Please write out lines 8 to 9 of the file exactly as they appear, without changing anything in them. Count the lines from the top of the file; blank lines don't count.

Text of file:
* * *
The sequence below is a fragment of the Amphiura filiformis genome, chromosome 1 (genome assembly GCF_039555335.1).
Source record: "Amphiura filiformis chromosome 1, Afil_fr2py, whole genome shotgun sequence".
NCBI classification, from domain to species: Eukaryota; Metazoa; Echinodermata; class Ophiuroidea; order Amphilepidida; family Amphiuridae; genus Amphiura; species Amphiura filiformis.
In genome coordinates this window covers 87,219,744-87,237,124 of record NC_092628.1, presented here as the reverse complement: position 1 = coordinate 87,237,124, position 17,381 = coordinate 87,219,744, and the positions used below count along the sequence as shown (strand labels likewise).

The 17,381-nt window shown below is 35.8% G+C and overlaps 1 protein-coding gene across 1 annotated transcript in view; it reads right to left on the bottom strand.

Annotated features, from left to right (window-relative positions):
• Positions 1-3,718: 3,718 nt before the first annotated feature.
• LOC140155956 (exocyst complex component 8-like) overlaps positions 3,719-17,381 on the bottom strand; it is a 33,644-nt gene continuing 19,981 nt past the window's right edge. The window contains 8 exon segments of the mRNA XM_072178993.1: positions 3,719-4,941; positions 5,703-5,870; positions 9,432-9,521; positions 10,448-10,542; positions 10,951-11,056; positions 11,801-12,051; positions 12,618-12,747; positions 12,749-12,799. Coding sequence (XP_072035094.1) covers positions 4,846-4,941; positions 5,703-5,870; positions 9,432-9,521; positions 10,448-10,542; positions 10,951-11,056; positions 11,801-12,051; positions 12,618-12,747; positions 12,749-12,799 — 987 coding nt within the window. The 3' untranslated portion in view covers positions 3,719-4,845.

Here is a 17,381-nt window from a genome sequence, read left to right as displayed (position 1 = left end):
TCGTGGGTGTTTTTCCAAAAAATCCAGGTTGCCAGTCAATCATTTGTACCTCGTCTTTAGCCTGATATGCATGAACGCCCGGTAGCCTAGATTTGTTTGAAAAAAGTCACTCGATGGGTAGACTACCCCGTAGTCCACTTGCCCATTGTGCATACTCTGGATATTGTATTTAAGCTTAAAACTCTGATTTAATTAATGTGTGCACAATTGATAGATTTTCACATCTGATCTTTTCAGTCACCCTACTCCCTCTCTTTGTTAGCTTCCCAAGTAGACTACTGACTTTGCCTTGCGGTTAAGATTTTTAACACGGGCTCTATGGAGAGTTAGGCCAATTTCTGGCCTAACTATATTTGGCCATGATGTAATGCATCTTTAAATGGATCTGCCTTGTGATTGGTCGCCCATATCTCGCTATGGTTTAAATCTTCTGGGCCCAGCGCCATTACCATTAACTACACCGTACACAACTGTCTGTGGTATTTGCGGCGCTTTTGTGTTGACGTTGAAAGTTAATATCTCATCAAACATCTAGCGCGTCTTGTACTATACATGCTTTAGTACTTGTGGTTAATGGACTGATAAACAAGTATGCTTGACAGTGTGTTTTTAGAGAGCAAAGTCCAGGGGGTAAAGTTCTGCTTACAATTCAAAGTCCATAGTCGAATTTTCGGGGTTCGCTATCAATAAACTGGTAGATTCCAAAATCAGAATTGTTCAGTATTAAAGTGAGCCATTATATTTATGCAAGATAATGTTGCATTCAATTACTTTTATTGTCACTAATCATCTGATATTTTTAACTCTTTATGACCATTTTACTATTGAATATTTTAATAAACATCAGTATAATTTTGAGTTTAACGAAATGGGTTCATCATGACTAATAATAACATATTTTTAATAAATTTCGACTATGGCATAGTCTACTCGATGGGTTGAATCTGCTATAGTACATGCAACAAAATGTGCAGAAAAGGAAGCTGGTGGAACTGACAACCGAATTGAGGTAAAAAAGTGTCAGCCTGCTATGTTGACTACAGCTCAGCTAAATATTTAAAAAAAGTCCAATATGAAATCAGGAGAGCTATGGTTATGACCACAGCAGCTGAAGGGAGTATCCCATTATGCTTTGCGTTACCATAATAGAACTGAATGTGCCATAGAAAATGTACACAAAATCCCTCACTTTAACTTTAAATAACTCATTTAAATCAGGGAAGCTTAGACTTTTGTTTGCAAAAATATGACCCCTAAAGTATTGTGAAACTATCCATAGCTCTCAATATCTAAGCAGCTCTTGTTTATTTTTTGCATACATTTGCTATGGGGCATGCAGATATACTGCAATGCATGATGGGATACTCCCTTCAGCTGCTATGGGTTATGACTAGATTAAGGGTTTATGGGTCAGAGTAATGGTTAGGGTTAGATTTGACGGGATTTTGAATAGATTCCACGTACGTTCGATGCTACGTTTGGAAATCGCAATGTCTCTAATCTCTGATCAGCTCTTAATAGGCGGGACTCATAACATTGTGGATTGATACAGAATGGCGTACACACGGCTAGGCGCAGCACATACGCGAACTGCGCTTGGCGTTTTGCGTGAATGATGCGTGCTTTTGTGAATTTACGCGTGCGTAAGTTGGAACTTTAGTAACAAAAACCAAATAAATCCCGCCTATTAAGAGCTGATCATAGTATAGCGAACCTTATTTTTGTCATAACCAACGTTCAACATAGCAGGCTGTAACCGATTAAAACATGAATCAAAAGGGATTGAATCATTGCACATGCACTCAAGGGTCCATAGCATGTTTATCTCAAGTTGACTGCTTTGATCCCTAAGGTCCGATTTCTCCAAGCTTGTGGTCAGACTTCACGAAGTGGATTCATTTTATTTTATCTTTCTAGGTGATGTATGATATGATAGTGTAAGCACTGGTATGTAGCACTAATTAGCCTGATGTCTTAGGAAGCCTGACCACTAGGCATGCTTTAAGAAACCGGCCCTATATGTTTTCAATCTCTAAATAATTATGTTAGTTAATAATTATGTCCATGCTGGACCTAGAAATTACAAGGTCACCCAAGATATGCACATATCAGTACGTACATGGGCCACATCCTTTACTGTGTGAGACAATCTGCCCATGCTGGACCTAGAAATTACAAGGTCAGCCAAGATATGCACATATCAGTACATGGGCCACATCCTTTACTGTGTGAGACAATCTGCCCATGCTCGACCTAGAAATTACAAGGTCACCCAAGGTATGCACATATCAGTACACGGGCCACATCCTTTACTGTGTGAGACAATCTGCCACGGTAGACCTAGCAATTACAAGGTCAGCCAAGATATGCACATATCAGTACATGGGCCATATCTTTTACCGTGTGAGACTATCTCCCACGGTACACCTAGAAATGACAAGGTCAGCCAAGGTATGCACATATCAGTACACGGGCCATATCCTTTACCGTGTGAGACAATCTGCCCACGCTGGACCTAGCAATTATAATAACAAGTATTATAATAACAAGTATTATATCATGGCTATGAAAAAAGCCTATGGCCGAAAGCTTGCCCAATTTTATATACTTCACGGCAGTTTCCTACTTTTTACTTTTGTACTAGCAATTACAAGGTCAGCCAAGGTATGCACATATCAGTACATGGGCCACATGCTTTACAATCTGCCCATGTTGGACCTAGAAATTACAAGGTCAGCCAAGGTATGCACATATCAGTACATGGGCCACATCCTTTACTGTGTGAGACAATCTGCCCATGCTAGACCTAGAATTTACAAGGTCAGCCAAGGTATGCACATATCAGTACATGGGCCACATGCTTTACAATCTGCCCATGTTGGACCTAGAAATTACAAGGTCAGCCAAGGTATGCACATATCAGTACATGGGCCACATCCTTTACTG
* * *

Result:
• LOC140155956 (exocyst complex component 8-like) overlaps positions 3,719-17,381 on the bottom strand; it is a 33,644-nt gene continuing 19,981 nt past the window's right edge. The window contains 8 exon segments of the mRNA XM_072178993.1: positions 3,719-4,941; positions 5,703-5,870; positions 9,432-9,521; positions 10,448-10,542; positions 10,951-11,056; positions 11,801-12,051; positions 12,618-12,747; positions 12,749-12,799. Coding sequence (XP_072035094.1) covers positions 4,846-4,941; positions 5,703-5,870; positions 9,432-9,521; positions 10,448-10,542; positions 10,951-11,056; positions 11,801-12,051; positions 12,618-12,747; positions 12,749-12,799 — 987 coding nt within the window. The 3' untranslated portion in view covers positions 3,719-4,845.

Here is a 17,381-nt window from a genome sequence, read left to right as displayed (position 1 = left end):